Finding Path for Low Carbon Development in Indonesia

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Contact Person
Gladys Siti Hatmanti (gladysitihatmanti@gmail.com)


On 9th October 2013, Bappenas conducted policy dialogue to discuss the initial findings from the LCD study entitled ‘Finding Path for Low Carbon Development in Indonesia’. Indonesia’s researchers team from Centre for Climate Risk and Opportunity Management in Southeast Asia and Pacific (CCROM-SEAP) of IPB Bogor, Centre for Research on Energy Policy-ITB Bandung, in close collaboration with researchers team from Japan the National Institute for Environmental Studies (NIES), Kyoto University (KU), Mizuho Information & Research Institute, Inc. (MHIR) and Institute for Global Environmental Strategies (IGES) were presented their research study on Low Carbon Development project in Indonesia from 2012-2015.

Indonesia is one of the world’s 10 largest GHG emitters. Total GHG emission from Indonesia in 2000 without LULUCF reached 594.738 Mt CO2e (SNC 2010). The main contribution was from energy sector which accounted for about 56% and then followed by waste, agriculture and industrial sectors. With LULUCF, total GHG emission from Indonesia increased significantly to about 1,243,992 Mt CO2e. By including emission from peat fire, the GHG emission increased further to 1,415,992 Mt CO2e. It means that, in overall almost half of the total national emission was from LULUCF and peat fire, while energy is the second with contribution of about 20%. Under the BAU, it is believed that until 2020 LULUCF is still the major source of emissions, however the contribution of energy sector is increasing. These issues become the main objective to implement collaboration research project between Indonesia and Japan researchers team and to address the above issues from 2012 – 2015.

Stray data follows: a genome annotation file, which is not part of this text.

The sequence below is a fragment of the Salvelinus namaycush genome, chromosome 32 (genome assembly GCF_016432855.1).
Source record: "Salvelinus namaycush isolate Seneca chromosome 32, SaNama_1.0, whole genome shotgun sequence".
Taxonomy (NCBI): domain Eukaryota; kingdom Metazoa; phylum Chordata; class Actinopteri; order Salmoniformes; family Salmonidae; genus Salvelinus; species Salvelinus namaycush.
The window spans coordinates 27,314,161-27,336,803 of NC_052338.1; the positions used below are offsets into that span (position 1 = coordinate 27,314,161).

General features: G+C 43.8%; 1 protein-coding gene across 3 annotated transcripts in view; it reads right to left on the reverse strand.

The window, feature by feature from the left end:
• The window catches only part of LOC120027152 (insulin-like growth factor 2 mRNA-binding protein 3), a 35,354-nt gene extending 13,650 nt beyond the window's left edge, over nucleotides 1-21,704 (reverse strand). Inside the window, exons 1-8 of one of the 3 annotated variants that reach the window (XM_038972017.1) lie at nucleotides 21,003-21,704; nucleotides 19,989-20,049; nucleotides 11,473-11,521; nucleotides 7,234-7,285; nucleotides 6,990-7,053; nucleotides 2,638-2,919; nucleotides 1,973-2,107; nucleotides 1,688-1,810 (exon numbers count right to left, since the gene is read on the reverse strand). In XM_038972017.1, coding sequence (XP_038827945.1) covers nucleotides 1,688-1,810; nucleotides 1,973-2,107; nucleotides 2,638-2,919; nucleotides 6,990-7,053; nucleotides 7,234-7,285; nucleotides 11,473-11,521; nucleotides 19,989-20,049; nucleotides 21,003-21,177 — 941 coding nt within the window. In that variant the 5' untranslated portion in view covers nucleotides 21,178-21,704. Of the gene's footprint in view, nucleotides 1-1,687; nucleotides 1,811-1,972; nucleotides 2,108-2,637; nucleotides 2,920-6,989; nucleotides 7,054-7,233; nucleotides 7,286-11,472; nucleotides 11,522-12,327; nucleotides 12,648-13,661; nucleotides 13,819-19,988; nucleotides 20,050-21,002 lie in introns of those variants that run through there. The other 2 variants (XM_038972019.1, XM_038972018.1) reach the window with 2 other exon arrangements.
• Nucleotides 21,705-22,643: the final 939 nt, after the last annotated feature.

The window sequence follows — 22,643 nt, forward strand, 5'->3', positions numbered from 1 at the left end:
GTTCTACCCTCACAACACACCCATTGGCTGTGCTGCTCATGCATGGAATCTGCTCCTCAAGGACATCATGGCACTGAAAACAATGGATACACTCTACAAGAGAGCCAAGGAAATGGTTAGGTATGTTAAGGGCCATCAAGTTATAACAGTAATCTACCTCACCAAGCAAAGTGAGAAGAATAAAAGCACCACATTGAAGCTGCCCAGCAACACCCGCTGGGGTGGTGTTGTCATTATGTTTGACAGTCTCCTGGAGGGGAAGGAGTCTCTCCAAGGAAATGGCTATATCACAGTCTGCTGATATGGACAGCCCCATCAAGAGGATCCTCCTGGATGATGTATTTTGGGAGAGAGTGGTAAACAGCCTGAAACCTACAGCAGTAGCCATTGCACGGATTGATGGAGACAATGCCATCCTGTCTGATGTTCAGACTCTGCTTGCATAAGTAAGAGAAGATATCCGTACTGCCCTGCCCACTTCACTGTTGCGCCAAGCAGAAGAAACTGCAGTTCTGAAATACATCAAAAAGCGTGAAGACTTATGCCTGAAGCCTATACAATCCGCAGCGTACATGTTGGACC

The 80 participants from the governments and researchers were presented in this workshop. The main objective of this workshop is to disseminate the initial results of the study to line ministries and related stakeholders, to provide inputs and direction to the research team so that the study outputs can be useful for designing LCD strategy and policy, as well as to discuss and provide inputs for finding path for low carbon development in Indonesia through implementation of appropriate mitigation measures with optimum emission reduction and cost effective for energy and agriculture, forest and other land uses sectors.

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